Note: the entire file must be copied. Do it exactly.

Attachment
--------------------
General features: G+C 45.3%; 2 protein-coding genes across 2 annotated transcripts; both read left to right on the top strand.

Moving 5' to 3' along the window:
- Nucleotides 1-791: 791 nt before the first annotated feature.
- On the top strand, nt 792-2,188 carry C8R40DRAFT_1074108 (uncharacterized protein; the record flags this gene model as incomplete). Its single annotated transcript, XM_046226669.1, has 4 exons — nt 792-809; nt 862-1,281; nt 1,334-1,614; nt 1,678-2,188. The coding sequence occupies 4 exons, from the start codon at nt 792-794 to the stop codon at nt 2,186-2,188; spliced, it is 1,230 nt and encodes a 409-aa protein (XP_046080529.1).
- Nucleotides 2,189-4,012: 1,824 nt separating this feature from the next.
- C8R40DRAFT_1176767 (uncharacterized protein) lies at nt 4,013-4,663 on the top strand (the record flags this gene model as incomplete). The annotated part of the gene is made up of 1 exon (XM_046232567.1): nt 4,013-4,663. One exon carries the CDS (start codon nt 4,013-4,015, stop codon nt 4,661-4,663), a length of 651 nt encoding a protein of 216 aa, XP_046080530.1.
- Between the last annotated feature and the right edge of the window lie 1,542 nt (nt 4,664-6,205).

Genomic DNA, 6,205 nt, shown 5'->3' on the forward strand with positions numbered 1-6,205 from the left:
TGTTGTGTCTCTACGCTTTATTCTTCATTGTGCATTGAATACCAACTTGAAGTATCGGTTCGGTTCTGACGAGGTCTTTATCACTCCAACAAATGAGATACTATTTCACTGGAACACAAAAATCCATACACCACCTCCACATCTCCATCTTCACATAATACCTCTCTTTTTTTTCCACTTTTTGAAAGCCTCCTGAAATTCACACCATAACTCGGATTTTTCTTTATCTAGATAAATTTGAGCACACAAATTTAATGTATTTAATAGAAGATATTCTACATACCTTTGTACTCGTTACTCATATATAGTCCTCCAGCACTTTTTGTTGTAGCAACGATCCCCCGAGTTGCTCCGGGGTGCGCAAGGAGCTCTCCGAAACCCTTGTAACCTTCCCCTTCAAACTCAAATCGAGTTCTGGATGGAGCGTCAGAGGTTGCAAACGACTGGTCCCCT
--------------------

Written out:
General features: G+C 45.3%; 2 protein-coding genes across 2 annotated transcripts; both read left to right on the top strand.

Moving 5' to 3' along the window:
- Nucleotides 1-791: 791 nt before the first annotated feature.
- On the top strand, nt 792-2,188 carry C8R40DRAFT_1074108 (uncharacterized protein; the record flags this gene model as incomplete). Its single annotated transcript, XM_046226669.1, has 4 exons — nt 792-809; nt 862-1,281; nt 1,334-1,614; nt 1,678-2,188. The coding sequence occupies 4 exons, from the start codon at nt 792-794 to the stop codon at nt 2,186-2,188; spliced, it is 1,230 nt and encodes a 409-aa protein (XP_046080529.1).
- Nucleotides 2,189-4,012: 1,824 nt separating this feature from the next.
- C8R40DRAFT_1176767 (uncharacterized protein) lies at nt 4,013-4,663 on the top strand (the record flags this gene model as incomplete). The annotated part of the gene is made up of 1 exon (XM_046232567.1): nt 4,013-4,663. One exon carries the CDS (start codon nt 4,013-4,015, stop codon nt 4,661-4,663), a length of 651 nt encoding a protein of 216 aa, XP_046080530.1.
- Between the last annotated feature and the right edge of the window lie 1,542 nt (nt 4,664-6,205).

Genomic DNA, 6,205 nt, shown 5'->3' on the forward strand with positions numbered 1-6,205 from the left:
TGTTGTGTCTCTACGCTTTATTCTTCATTGTGCATTGAATACCAACTTGAAGTATCGGTTCGGTTCTGACGAGGTCTTTATCACTCCAACAAATGAGATACTATTTCACTGGAACACAAAAATCCATACACCACCTCCACATCTCCATCTTCACATAATACCTCTCTTTTTTTTCCACTTTTTGAAAGCCTCCTGAAATTCACACCATAACTCGGATTTTTCTTTATCTAGATAAATTTGAGCACACAAATTTAATGTATTTAATAGAAGATATTCTACATACCTTTGTACTCGTTACTCATATATAGTCCTCCAGCACTTTTTGTTGTAGCAACGATCCCCCGAGTTGCTCCGGGGTGCGCAAGGAGCTCTCCGAAACCCTTGTAACCTTCCCCTTCAAACTCAAATCGAGTTCTGGATGGAGCGTCAGAGGTTGCAAACGACTGGTCCCCT